LOS ANGELES Four months after an appeals court struck down the Federal Communications Commission's broadcast standards, a new study shows that profanity on broadcast television has risen nearly 70 percent in the past five years.
The study by the Parents Television Council, which compared the first two weeks of the networks' 2010 fall lineup with the first two weeks of the 2005 fall lineup, found that profanity increased 69 percent. Movies, news programs and sporting events were not included in the study.
The study also reported that harsher profanities are now being used, and it added that the "greatest increase in the use of the harshest profanities" took place during the 8 p.m. Eastern period often known as the "family hour" and at 9 p.m. Eastern.
In July, the U.S. Second Circuit Court of Appeals ruled that the indecency policy the FCC uses to monitor offensive language is "unconstitutionally vague." The decision is being appealed. Conservative groups at the time expressed concern that the ruling would lead to an increase in TV foul language.
"The statistics and examples in this study demonstrate that, freed of regulation in the wake of the Second Circuit Court's [striking down] of the FCC's powers of enforcement," the study said, "Hollywood's 'creative' personnel and their TV network distribution outlets have deliberately unleashed literally unparalleled levels of profanity and graphic language upon the public -- the most egregious of it in a timeslot in which children are most likely to be in the audience."
The Parents Television Council noted that the lawsuit that led to the Second Circuit's decision involved several instances of "fleeting expletives" on live TV by celebrities such as Cher and Nicole Richie. The study, though, found that scripted programming was the big problem.
"A 69% increase in scripted profanity on pre-planned, filmed entertainment is not equivalent to a couple slips of the tongue during live events," the study said. "The statistics above demonstrate that use of such language by the networks is both deliberate and pervasive."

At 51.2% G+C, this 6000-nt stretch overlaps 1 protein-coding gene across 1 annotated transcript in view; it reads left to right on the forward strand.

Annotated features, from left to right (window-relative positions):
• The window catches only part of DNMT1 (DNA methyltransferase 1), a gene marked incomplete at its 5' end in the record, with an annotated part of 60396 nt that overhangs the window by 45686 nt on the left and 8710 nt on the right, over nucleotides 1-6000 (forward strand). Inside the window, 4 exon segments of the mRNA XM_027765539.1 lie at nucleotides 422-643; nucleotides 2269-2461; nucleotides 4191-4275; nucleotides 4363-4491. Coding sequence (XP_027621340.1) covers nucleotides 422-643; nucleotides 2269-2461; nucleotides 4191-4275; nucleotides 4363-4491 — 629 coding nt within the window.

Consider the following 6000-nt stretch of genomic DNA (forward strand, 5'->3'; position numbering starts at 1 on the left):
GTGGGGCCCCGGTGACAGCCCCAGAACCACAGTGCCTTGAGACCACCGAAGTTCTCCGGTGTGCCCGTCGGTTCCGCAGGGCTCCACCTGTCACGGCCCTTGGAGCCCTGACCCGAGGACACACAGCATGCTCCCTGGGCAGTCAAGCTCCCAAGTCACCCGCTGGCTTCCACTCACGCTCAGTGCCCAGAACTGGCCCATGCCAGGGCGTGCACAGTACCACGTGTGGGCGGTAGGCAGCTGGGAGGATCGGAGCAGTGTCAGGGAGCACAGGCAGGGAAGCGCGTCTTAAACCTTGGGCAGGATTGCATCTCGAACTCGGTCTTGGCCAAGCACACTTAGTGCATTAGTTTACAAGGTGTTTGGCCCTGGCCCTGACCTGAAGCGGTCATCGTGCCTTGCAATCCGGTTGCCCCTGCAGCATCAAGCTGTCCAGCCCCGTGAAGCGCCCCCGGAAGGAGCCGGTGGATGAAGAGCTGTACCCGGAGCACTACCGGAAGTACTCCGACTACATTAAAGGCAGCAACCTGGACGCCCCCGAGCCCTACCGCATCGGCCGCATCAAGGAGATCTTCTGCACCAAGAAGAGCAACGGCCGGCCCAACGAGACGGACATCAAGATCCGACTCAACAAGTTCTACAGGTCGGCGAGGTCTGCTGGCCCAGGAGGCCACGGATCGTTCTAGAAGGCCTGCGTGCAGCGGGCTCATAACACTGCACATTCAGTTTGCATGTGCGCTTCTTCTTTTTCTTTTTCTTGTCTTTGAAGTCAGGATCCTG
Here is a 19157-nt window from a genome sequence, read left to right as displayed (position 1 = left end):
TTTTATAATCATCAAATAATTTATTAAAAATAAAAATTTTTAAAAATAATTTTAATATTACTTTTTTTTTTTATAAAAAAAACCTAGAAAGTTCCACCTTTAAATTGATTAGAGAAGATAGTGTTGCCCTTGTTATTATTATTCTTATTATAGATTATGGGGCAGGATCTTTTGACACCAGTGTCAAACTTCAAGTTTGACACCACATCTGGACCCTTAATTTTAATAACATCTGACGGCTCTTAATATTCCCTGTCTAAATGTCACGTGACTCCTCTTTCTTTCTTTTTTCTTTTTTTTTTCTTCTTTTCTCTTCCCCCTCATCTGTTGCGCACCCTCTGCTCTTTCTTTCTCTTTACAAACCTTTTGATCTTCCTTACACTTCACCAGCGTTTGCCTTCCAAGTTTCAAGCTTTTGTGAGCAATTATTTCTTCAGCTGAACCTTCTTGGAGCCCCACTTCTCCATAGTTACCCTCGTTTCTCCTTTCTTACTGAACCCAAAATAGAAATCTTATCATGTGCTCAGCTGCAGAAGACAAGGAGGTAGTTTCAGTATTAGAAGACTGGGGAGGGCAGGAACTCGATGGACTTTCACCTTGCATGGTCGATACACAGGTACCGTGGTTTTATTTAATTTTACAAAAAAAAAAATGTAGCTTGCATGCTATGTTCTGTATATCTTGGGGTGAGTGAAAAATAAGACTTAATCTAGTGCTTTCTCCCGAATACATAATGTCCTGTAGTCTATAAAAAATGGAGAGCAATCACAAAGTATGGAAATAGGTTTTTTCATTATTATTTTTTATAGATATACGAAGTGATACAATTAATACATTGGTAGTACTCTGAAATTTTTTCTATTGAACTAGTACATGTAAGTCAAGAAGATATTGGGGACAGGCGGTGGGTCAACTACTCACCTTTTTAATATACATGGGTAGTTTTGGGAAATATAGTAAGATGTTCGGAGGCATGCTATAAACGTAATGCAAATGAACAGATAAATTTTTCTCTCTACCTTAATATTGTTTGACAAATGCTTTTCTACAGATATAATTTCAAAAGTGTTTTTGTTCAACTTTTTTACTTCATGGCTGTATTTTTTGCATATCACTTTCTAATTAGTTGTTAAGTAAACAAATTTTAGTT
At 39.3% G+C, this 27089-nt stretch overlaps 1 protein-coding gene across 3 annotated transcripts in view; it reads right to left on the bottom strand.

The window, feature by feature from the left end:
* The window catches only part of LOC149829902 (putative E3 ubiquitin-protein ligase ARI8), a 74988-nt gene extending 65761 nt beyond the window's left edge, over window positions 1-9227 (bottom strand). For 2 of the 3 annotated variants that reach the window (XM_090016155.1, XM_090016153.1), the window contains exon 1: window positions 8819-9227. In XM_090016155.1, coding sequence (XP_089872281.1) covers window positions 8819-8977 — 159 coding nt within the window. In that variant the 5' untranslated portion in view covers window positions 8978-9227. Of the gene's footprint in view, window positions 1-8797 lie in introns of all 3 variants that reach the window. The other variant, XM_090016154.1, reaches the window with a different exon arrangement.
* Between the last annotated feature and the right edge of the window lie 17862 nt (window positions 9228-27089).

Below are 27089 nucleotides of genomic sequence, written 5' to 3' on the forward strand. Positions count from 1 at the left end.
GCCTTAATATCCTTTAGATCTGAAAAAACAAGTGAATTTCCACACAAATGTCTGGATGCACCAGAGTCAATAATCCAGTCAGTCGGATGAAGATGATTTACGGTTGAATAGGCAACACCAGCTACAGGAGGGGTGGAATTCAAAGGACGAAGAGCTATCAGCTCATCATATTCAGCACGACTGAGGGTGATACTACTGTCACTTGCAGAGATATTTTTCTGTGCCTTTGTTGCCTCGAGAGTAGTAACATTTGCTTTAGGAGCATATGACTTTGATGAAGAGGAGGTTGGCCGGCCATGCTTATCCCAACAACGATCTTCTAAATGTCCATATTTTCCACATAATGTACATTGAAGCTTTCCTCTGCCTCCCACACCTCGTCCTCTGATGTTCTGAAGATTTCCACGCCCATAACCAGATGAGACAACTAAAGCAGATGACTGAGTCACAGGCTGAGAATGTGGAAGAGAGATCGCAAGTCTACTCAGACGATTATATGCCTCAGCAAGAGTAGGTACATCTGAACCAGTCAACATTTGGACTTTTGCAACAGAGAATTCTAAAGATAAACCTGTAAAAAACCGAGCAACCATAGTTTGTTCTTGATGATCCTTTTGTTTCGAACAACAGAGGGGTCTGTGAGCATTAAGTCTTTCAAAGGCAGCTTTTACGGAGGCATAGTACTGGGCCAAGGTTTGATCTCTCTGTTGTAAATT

Among the study's other findings:
• "use of the bleeped or muted f-word increased from 11 instances total in 2005 to 276 instances in 2010," an increase of 2,409 percent.
• "use of the bleeped s-word in the family hour increased from 11 uses in 2005 to 42 uses in 2010," an increase of 281 percent.
• "use of the bleeped or muted s-word increased from 11 instances in 2005 to 95 instances in 2010," an increase of 763 percent.
• use of "anatomical and sexual references" also saw significant increases.
• the "Fox broadcast network showed the greatest per-hour increase in use of profanity from 2005 to 2010," with an increase of 269 percent.
The Parents Television Council listed several recommendations. The FCC must "vigorously" pursue its appeal in the case and must also "call on the networks to consider the public's interest before that of their so-called 'creative' employees." Advertisers, too, must hold the networks accountable, the PTC said.
"If the Supreme Court ultimately should eliminate the FCC's power to regulate program content, will profanity, depictions of explicit sex, and scenes of graphic violence, increase without limit?" the study asked. "What guarantees do the networks offer the American people that, once freed of all governmental oversight and regulation, they will use the airwaves responsibly? The broadcast networks can and should freely choose to maintain standards of common decency, rather than seeking every opportunity to push graphic and gratuitous content onto unsuspecting viewers."
The rise in TV profanity has resulted in some companies creating products to assist parents. One company, TVGuardian, sells a device that mutes foul language on television. Another company, ClearPlay, sells a DVD player that mutes bad language and also skips objectionable scenes on DVD movies.